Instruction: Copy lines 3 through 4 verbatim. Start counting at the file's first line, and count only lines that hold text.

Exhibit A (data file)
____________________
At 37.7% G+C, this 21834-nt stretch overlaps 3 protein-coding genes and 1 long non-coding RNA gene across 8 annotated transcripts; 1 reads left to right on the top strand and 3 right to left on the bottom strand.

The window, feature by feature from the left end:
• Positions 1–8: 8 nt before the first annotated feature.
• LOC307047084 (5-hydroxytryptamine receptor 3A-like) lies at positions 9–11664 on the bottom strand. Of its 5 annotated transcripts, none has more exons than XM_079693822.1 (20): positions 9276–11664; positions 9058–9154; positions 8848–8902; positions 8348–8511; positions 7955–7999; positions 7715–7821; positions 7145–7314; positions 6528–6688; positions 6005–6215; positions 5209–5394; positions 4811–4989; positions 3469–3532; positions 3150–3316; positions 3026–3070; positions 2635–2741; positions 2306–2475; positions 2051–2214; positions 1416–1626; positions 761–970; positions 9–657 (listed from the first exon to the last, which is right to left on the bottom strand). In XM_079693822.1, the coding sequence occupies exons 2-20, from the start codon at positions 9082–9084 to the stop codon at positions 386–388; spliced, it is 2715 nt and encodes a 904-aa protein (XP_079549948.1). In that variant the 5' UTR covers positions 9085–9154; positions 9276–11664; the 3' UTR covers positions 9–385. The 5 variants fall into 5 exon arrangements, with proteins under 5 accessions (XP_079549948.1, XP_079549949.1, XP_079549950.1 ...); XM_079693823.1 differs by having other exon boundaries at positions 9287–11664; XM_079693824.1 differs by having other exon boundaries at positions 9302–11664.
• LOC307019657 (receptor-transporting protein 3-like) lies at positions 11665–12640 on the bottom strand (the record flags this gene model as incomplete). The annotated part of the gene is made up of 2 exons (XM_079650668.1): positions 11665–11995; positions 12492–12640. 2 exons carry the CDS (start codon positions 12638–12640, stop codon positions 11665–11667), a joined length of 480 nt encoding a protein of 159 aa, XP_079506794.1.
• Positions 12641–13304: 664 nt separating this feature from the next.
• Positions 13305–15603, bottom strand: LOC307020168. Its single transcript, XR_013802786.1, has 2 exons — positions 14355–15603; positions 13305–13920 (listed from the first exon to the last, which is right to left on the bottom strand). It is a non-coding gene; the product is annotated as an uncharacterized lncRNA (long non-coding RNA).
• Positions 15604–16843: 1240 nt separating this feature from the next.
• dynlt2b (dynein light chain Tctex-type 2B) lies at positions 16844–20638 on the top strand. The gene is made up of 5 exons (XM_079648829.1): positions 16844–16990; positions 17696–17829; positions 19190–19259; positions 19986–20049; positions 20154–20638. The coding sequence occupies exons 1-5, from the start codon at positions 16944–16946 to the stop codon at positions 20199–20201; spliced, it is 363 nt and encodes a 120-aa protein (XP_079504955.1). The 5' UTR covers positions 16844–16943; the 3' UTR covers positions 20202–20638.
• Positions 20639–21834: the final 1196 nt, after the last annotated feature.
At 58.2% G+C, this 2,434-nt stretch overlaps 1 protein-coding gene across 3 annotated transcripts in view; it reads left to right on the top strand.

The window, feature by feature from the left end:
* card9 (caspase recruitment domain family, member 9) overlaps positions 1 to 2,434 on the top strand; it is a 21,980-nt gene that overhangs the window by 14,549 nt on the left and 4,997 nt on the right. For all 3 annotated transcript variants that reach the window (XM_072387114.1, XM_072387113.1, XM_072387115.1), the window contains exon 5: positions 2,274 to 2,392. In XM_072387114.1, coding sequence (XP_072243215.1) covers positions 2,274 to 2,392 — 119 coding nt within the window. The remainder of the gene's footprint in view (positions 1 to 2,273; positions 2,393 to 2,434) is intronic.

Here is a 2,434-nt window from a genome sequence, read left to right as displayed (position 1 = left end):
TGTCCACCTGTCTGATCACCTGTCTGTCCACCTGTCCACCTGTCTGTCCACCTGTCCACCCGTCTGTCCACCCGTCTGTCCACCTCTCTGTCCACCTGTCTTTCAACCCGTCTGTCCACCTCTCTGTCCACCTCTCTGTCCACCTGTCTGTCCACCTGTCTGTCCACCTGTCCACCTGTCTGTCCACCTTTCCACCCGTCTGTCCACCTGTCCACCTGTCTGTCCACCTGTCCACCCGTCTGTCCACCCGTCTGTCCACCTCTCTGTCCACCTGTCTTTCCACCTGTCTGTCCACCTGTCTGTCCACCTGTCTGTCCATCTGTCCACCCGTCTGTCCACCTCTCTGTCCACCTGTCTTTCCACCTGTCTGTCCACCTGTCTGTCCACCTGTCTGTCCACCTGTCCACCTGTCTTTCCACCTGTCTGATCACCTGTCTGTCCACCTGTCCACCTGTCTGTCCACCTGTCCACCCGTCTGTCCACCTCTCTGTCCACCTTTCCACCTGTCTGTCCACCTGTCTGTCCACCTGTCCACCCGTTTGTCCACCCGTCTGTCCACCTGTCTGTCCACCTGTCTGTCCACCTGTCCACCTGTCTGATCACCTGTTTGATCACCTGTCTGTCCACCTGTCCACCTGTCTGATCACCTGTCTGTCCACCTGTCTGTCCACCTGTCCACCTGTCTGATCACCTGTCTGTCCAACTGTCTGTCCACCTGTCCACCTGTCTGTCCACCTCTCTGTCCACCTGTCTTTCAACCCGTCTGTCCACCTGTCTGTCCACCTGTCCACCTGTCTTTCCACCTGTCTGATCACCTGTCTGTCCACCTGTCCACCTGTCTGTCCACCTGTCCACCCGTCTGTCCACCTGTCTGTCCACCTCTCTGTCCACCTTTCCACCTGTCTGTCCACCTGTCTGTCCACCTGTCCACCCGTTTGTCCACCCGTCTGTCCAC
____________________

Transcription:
• Positions 1–8: 8 nt before the first annotated feature.
• LOC307047084 (5-hydroxytryptamine receptor 3A-like) lies at positions 9–11664 on the bottom strand. Of its 5 annotated transcripts, none has more exons than XM_079693822.1 (20): positions 9276–11664; positions 9058–9154; positions 8848–8902; positions 8348–8511; positions 7955–7999; positions 7715–7821; positions 7145–7314; positions 6528–6688; positions 6005–6215; positions 5209–5394; positions 4811–4989; positions 3469–3532; positions 3150–3316; positions 3026–3070; positions 2635–2741; positions 2306–2475; positions 2051–2214; positions 1416–1626; positions 761–970; positions 9–657 (listed from the first exon to the last, which is right to left on the bottom strand). In XM_079693822.1, the coding sequence occupies exons 2-20, from the start codon at positions 9082–9084 to the stop codon at positions 386–388; spliced, it is 2715 nt and encodes a 904-aa protein (XP_079549948.1). In that variant the 5' UTR covers positions 9085–9154; positions 9276–11664; the 3' UTR covers positions 9–385. The 5 variants fall into 5 exon arrangements, with proteins under 5 accessions (XP_079549948.1, XP_079549949.1, XP_079549950.1 ...); XM_079693823.1 differs by having other exon boundaries at positions 9287–11664; XM_079693824.1 differs by having other exon boundaries at positions 9302–11664.